Byrne said the biggest need at the mill is upgrading the equipment and facilities. If the money is spent on capital upgrades, it can be one of the most cost-effective paper mills in North America, he said.

“This mill is in a winning position. It just needs that investment,” he said. “There’s no doubt about it. In my mind, this is a low-risk loan. You will not only see this money paid back, but you will see the mill operate for decades.”

 

jmcleod@thetelegram.com

Twitter: TelegramJames

 

Organizations: Corner Brook Pulp and Paper, Kennedy said.Estimates Committee, Kruger Inc.

Geographic location: Corner Brook, North America

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Recent comments

  • FINTIP
    April 18, 2013 - 14:47

    It's too early to pass judgement on government's plan to loan $90 million to Kruger for the Corner Brook mill. Whether it's a good deal or not depends on a great many questions - e.g. what are the terms of the loan, is there really an expectation that it will be repaid, and how will it be secured. More importantly, how much more competitive will the mill become. Is the expected efficiency cited by Dunderdale based solely on the expected reduction in wages being negotiated with the unions, or is the plant being re-tooled and upgraded to higher technical standards? Finally, will this be the last infusion of government money or is there more to come? By its own account, the $90 million will bring total provincial support for the mill to $140 million in recent years. That wouldn't be so bad if the money is repaid within a reasonable time frame. Otherwise it would amount to a subsidy between $400,000 to $500,000 per job for whatever period of time the jobs continue to exist. We will have to wait for these answers (if they are ever forthcoming) but in the meantime there is already one major cause for concern. Is this deal being done on its own merits or is it out of fear that a shut-down of the mill would seriously undermine this government's already shaky argument for moving ahead with Muskrat Falls? If the latter, then Kruger must be thinking it controls the toothpicks that are holding up the entire Muskrat house of cards.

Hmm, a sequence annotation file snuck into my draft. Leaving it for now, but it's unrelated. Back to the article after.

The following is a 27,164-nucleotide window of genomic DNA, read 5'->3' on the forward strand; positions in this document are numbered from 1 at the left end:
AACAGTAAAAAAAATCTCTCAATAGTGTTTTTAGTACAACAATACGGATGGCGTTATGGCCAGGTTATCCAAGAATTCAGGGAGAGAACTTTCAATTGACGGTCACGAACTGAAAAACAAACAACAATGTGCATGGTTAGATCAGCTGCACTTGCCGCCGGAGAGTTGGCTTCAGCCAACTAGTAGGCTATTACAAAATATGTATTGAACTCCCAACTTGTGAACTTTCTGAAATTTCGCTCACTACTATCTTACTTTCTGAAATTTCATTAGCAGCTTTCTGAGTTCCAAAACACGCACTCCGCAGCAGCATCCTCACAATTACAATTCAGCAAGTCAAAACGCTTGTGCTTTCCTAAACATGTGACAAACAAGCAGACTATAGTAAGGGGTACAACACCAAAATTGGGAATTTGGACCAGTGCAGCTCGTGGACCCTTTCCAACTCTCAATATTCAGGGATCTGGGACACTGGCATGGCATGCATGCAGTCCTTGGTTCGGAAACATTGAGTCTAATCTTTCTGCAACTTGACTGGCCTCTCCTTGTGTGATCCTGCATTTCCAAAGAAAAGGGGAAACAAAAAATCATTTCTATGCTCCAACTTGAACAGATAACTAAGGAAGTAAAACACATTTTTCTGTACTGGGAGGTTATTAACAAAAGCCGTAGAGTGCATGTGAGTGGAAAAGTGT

• Fred Penner
    April 18, 2013 - 14:24

    It is a loan people! It will preserve an industry in Corner Brook! What is the problem?

    • david
      April 18, 2013 - 14:48

      Turnip truck just dropped another one.

  • david
    April 18, 2013 - 12:32

    Throw these clowns out, and send fresh new clowns in. Folks, Newfoundland is what it is....and if after this long, and after an oil windfall that is the equivalent of winning a million lotteries, it's still as pathetically bad as this, I'm pretty sure it's safe to say it will never be any better. But if it makes you feel better, by all means vote up a real arse whooping....you really should get at least something for your money.

  • FINTIP
    April 18, 2013 - 10:52

    It's too early to pass judgement on government's plan to loan $90 million to Kruger for the Corner Brook mill. Whether it's a good deal or not depends on a great many questions - e.g. what are the terms of the loan, is there really an expectation that it will be repaid, and how will it be secured. More importantly, how much more competitive will the mill become. Is the expected efficiency cited by Dunderdale based solely on the expected reduction in wages being negotiated with the unions, or is the plant being re-tooled and upgraded to higher technical standards? Finally, will this be the last infusion of government money or is there more to come? By its own account, the $90 million will bring total provincial support for the mill to $140 million in recent years. That wouldn't be so bad if the money is repaid within a reasonable time frame. Otherwise it would amount to a subsidy between $400,000 to $500,000 per job for whatever period of time the jobs continue to exist. We will have to wait for these answers (if they are ever forthcoming) but in the meantime already there is one major cause for concern. Is this deal being done on its own merits or is it out of fear that a shut-down of the mill would seriously undermine this government's already shaky argument for moving ahead with Muskrat Falls? If the latter, then Kruger must be thinking it holds the toothpicks that holds up the entire Muskrat house of cards.

  • Christopher Chafe
    April 18, 2013 - 10:49